The Best You Ever Played

It was my first piano recital. I had played the piece a hundred times, so I was familiar with it’s dark, slow rhythm. But I wasn’t familiar with the roomful of people who all had their eyes upon me.

I placed my little fingers on the keys and let the music fill the air.

When it was all over, my grandma wrapped me up in her arms and told me it was the best she had ever heard me play. She sounded sincere, but I knew she was lying. I had played the piece for her before and executed it flawlessly.

I missed two notes during my actual recital. And the perfectionist in me beat myself up for it so severely that I still remember it fifteen years later.

I’m not exactly sure why I’m remembering it now. Not sure why I’m thinking about fumbling over notes and how that relates to my life today.

I’m working my first secular job now, and it has made me think about how to live like Jesus in the world around me. Made me start wondering what to say and what to do and how to make my life add up to something that points toward heaven.

I can do a lot of thinking. And I can practice the words until they flow through my mind with all the practiced rhythm of that old recital piece.

But then I get out in the world. And everyone’s eyes are on me. And I get nervous. And my palms start to sweat. And I fumble over some of the notes.

So I’m standing there last night with my co-worker, realizing this girl needs Truth in her life, but fumbling over a way to deliver it.  Because all The Answers my mind is conjuring in that moment might sound a lot like judgement to someone who doesn’t know how much I love her wounded heart.

So I listen. And I nod. And I’m honest in those moments when I say I wouldn’t make the same decisions and, yes, her brother has legitimate concerns and she shouldn’t be upset with him for caring that deeply.

But the perfectionist in me lies in bed at night and scolds myself for doing it wrong. And as my mind rehearses all the things I could have said better, God shows up.

God walks right into my bedroom and curls up beside me and brushes the worries from my brow. God whispers in my ear and sounds a lot like my grandma when he says, “You did so well out there. That’s the best I’ve ever heard you play.”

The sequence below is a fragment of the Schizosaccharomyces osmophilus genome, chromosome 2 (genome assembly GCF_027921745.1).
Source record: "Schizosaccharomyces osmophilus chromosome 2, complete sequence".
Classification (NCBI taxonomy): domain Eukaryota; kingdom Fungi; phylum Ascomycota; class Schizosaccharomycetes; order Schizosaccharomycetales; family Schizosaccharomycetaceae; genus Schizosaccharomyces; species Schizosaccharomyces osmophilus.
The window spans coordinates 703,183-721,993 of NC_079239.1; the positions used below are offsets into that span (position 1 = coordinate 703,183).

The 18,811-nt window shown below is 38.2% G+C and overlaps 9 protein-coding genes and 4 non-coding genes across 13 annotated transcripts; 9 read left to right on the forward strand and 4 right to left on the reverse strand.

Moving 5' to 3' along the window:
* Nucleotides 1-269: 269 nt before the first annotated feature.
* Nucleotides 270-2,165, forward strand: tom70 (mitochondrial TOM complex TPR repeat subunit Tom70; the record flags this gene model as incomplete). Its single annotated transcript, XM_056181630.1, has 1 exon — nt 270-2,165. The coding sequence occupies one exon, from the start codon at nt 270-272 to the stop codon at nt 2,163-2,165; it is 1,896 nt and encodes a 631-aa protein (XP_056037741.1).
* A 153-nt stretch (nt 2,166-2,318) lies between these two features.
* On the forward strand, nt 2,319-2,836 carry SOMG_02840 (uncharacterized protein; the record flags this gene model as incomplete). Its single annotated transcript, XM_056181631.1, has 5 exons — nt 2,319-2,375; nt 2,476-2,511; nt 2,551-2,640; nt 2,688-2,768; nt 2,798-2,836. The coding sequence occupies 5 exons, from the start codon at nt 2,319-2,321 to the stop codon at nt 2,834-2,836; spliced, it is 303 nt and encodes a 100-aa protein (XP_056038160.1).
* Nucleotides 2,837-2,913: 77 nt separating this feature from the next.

And I say, “You must be lying. Didn’t you hear me fumbling over the notes?”

And God whispers, sure and strong, “You’ve been practicing that song forever, but it’s pretty worthless when there are no ears to hear it. But I saw you, just when you were poised above the keys. I recognized the very moment you realized a different song was needed. So, no, I’m not upset that you improvised. I’m not disappointed that you chose a different melody. And I don’t care that you fumbled over some of the notes. Because your heart was in that song, and I’m not the only one who noticed.

“You did well. You did well. Yes, I do believe that’s the best you ever played.”

Chasing the Wind

I was talking to a missionary friend about doctrine the other day. He said it’s something he’s been struggling with lately as he visits churches here in the States. He’s had a couple of churches tell him that they’d only be willing to support him if he and the pastors he supervises preach the doctrine these churches believe.

Now, I’m not saying doctrine is a bad thing. It’s great… until it gets in the way of more important things. The little details that define denominations are not the Gospel that my friend is proclaiming. And when people in India are dying without ever coming to know the Lord, what does it matter what they believe about predestination? The only thing that matters is that they are saved.

You can analyze the entire Bible and interpret it whatever way you wish, but there are certain truths that never change no matter how you look at them. As long as Jesus remains in the center of things, the other details are just details – and they shouldn’t keep anyone from getting involved in what God is doing around the world.

I couldn’t help but smile as my friend confessed that some of the driest seasons of his life were in seminary – with all that knowledge, all that theology, all that doctrine. It reminded me of the verse in Ecclesiastes that says, “Then I applied myself to the understanding of wisdom, and also of madness and folly, but I learned that this, too, is a chasing after the wind. For with much wisdom comes much sorrow; the more knowledge, the more grief.” (chapter 1, verses 17-18)

You can know everything there is to know about Christianity and still feel as if you’re missing something because it’s not doctrine that draws us to the heart of the Father; it’s His unfathomable love and mercy. And while it’s important to know what you believe, you can’t let the little things separate you from other believers. God never intended for doctrine to divide His church. Don’t get so caught up in chasing the wind that you miss the miracle of what God is doing in this moment here and now.